SPORT

From one ace to another

NUMERO UNOS: Indian race car driver Narain Karthikeyan (right) knows a thing or two about positioning the steering wheel while negotiating a corner on the race track, but when it comes to tennis, he gets a lesson from Leander Paes. — Photo: M. Moorthy

NUMERO UNOS: Indian race car driver Narain Karthikeyan (right) knows a thing or two about positioning the steering wheel while negotiating a corner on the race track, but when it comes to tennis, he gets a lesson from Leander Paes. — Photo: M. Moorthy  

CHENNAI JAN. 3. It was a classic case of one ace sportsman teaching the nuances of his trade to another. Chatting with race ace Narain Karthikeyan at a shopping complex recently, Leander Paes had apparently told him that he would teach him some strokes "when we meet at the stadium.''

And they did meet, at one of the outside courts. Playing after a long, long time, Narain was content to just keep the ball in court. The two well-known Indian sportsmen did enjoy each other's presence, even as they cracked jokes and pulled each other's legs.

Coaching Canas

Hernan Gumy is an imposing figure. But as you move cautiously towards him, and make an effort to talk, he greets you with a toothy smile. Standing above 6 feet tall, the Argentine, top-seeded Guillermo Canas' coach is very much a quiet and private man.

Talking to The Hindu on one of the outside courts of the Nungambakkam Stadium on Friday, he opens up, "It is an honour to work with Canas. My job is to keep him calm. It is different and challenging. I am learning everyday."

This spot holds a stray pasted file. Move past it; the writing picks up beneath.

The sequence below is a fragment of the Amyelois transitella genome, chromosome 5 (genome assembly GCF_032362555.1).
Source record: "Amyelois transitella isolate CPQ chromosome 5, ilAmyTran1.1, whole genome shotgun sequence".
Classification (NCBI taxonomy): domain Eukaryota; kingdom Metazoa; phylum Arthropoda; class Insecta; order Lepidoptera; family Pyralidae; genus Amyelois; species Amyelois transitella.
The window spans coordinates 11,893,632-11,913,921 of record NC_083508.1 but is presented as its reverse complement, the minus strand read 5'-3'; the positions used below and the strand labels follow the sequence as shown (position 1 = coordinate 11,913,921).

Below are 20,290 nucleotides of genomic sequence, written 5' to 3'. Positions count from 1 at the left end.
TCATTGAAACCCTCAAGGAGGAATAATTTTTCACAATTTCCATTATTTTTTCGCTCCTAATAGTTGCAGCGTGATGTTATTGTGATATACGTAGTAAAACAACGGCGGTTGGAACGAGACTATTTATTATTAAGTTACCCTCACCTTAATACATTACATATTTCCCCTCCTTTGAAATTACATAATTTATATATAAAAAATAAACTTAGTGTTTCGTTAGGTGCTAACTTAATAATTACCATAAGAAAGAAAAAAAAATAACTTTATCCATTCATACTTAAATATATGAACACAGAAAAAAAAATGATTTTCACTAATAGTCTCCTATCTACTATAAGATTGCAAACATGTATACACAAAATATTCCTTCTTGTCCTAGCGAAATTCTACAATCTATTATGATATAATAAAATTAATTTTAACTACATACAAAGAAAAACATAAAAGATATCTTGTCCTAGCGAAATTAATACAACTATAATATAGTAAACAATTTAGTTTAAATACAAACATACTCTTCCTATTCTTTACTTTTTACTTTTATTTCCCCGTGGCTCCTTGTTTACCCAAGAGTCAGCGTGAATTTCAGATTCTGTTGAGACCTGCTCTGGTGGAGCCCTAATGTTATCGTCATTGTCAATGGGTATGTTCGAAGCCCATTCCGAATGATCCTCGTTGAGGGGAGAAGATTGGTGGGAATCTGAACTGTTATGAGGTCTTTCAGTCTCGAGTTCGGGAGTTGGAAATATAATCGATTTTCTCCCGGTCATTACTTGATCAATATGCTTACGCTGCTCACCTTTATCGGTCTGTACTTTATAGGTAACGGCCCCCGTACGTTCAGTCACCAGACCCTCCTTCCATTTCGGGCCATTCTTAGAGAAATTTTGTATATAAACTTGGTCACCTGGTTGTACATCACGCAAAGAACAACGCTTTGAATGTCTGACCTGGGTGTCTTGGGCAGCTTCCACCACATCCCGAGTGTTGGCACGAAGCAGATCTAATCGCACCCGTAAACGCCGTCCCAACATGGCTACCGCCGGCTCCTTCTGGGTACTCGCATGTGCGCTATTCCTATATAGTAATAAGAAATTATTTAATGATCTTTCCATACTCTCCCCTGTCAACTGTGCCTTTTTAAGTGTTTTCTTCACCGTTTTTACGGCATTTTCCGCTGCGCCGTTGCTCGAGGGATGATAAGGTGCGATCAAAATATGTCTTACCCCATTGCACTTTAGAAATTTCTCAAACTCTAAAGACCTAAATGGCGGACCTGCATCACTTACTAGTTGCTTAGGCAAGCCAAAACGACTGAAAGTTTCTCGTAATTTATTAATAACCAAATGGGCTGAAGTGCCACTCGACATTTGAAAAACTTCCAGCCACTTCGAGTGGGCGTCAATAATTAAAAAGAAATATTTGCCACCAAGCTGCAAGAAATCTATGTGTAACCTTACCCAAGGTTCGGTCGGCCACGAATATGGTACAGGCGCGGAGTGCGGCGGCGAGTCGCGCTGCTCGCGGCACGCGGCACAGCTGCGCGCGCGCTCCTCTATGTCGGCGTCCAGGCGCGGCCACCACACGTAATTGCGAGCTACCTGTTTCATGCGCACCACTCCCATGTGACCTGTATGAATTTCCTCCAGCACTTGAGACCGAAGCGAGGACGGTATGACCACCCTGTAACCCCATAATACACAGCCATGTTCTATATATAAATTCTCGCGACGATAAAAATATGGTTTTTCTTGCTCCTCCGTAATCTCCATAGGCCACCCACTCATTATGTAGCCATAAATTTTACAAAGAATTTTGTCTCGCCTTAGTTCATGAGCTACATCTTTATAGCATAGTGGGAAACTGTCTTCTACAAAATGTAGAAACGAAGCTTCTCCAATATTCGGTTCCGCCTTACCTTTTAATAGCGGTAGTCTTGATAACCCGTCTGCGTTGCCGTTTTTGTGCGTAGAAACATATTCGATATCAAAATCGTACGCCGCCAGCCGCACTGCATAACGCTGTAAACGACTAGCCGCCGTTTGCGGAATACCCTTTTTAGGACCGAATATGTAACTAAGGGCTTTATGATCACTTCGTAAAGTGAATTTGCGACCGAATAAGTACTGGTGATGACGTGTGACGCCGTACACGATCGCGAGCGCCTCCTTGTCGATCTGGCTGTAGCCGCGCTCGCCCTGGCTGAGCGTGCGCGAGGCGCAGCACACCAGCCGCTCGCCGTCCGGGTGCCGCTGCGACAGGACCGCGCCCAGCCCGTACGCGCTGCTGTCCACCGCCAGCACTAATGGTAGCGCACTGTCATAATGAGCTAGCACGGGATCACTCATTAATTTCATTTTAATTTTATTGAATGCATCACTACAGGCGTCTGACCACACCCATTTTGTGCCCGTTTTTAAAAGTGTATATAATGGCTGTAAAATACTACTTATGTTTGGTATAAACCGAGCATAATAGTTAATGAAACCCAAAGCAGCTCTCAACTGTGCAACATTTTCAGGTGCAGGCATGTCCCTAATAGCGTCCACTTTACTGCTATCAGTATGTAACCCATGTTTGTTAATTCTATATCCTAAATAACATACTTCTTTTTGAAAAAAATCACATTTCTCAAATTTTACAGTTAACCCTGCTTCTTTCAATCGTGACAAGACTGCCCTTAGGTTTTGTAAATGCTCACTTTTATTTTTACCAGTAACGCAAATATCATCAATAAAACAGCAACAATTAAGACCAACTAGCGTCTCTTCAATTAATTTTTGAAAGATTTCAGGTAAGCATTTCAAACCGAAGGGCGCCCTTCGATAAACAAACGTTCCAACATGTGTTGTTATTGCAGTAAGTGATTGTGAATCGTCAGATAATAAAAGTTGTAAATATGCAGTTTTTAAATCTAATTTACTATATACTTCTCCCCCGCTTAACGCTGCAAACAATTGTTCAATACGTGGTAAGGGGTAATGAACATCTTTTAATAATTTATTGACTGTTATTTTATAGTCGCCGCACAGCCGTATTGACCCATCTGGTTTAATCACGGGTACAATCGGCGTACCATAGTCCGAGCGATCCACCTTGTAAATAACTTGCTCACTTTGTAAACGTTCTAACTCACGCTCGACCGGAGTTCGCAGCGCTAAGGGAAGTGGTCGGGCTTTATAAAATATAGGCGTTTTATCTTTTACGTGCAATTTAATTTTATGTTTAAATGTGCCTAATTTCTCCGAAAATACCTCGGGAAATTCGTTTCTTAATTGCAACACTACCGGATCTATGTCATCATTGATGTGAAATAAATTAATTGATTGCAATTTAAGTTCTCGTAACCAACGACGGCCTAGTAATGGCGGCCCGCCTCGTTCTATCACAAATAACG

It was in April last year that the two started the successful partnership, the year which Canas had a good run, winning the Tata Open and reaching the final in Casablanca before losing to EL Aynaoui.

"At this level you cannot change the game of professional players much," says the Argentine who played pro tennis from 1991 to 2001.

How difficult is the job of coaching a top player like Canas who has travelled widely and knows much more than him? "The coach does not need to be a genius. He just has to understand the player, and communicate to the player what he thinks. Communication is the key," he insists.

Watching the quarterfinal match between Canas and Karol Kucera (Canas lost in straight sets) from the VIP Stand, Gumy must have thought to himself, "we learn everyday and learn more from defeats."

Memorable time for kids

On the opening day of the Nike Junior three-day tennis clinic at the Nungambakkam Stadium, Mose Navarra of Italy, doubles finalist of the Gold Flake Open 2000, coached around 35 students of the city. As he guides some kids to play their shots, he insists on one point, "You got to know where you put the ball." Later, grasscourt men's and women's champion Manoj Mahadevan and Sai Jayalakshmy practice with the kids. So does current National hardcourt champion Vinod Sridhar.

Award for Isha

One of the most exciting and successful juniors in the country, Isha Lakhani, was given `the Daikin most promising junior player award' on the centre court on Friday. Reacting to the felicitation, Isha said, "I am very happy to get the award. I would like to thank IMG and Daikin."

"I want to be the top woman professional in the world," says Isha, who will be playing in the Australian junior open.

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